Hammertoes are quite common and may range from mild to severe. A Hammer toe
is a contracture, or bending, of one or
more toes, usually due to an imbalance between the muscles or tendons on the top and bottom of the toes. Over time, the affected toes lose flexibility, becoming rigid and fixed in a contracted
position. The abnormal bend positions the knuckle of the toe upward, causing it to push against the top of the shoe leading to additional problems. The condition usually becomes progressively worse
if not treated.
A person may be born with hammer toe or may develop it from wearing short, narrow shoes. Hammer toe can occur in children who outgrow shoes rapidly. Sometimes hammer toe is genetic and is caused by a
nerve disorder in the foot. High heeled shoes are can also cause hammer toe. The reason for this is that the toes are not only bunched up, but the weight of the body is pushing them forward even
Signs and symptoms of hammertoe and mallet toe may include a hammer-like or claw-like appearance of a toe. In mallet toe, a deformity at the end of the toe, giving the toe a mallet-like appearance.
Pain and difficulty moving the toe. Corns and calluses resulting from the toe rubbing against the inside of your footwear. Both hammertoe and mallet toe can cause pain with walking and other foot
Most health care professionals can diagnose hammertoe simply by examining your toes and feet. X-rays of the feet are not needed to diagnose hammertoe, but they may be useful to look for signs of some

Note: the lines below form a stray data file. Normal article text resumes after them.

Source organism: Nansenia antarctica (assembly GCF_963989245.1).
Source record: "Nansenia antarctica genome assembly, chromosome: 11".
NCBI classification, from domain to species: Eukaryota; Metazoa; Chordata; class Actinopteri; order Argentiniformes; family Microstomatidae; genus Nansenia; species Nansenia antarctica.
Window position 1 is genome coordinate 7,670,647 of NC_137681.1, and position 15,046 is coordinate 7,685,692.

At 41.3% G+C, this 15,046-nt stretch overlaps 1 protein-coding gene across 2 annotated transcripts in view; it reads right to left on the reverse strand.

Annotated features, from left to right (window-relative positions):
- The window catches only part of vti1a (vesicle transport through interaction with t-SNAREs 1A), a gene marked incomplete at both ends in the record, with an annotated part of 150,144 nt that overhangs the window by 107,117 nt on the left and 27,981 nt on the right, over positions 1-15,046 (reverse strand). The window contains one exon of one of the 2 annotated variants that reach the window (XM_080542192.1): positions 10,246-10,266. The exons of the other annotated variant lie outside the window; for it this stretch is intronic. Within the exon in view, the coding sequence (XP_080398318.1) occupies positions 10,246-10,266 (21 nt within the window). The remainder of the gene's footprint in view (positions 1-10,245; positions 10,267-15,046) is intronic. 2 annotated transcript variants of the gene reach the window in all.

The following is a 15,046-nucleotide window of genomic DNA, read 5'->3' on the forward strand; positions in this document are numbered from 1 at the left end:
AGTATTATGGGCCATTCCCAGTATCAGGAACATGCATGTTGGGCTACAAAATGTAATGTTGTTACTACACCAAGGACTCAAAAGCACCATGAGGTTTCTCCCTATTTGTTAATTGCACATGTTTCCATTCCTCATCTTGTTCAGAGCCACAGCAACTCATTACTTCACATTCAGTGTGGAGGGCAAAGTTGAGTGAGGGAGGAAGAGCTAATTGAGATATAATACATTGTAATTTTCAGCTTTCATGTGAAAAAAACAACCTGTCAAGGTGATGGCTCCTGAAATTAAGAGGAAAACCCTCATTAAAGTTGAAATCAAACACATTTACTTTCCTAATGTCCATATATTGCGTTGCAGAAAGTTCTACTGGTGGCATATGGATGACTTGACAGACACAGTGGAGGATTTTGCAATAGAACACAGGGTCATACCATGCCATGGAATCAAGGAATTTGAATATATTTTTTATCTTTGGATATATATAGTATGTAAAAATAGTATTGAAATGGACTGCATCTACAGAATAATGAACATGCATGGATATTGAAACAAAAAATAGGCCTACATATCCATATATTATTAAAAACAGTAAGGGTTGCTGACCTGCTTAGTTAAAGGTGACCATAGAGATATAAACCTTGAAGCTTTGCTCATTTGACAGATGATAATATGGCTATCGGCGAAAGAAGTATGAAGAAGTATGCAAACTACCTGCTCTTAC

types of arthritis (such as rheumatoid arthritis) or other disorders that can cause hammertoe.
Non Surgical Treatment
If your toe is still flexible, your doctor may recommend that you change to roomier and more comfortable footwear and that you wear shoe inserts (orthotics) or pads. Wearing inserts or pads can
reposition your toe and relieve pressure and pain. In addition, your doctor may suggest exercises to stretch and strengthen your toe muscles. These may include picking up marbles or a thin towel off
the floor with your toes.
Any surgery must be carefully considered and approached in a serious manner, as any procedure is serious for the patient. But in most cases the procedure is relatively straight forward. The surgery
can be done using local anesthetic and does not require hospitalization. The patient goes home in a special post-operative shoe or a regular sandal, and in most cases can walk immediately. That's not
to say that the patient is walking or functioning normally immediately after the procedure. The patient must take some time off work to rest the foot and allow it to heal.
Walking barefoot increases the risk for injury and infection. Being on your feet throughout the day can cause them to swell, this is the best time to buy shoes to get a better fit. Do not buy shoes
that feel tight. Do not buy shoes that ride up and down your heel as you walk. The ball of your foot should fit into the widest part of the shoe. Remember, the higher the heel the less safe the shoe
will be. Avoid shoes with pointed or narrow toes. If the shoes hurt, do not wear them. If you start noticing the beginning signs of hammer toes, you may still be able to prevent the tendons from
tightening by soaking your feet every day in warm water, wearing toe friendly shoes, and performing foot exercises such as stretching your toes and ankles. A simple exercise such as placing a small
towel on the hammertoe
floor and then picking it up using only your toes can
help to restore the flexibility of tendons.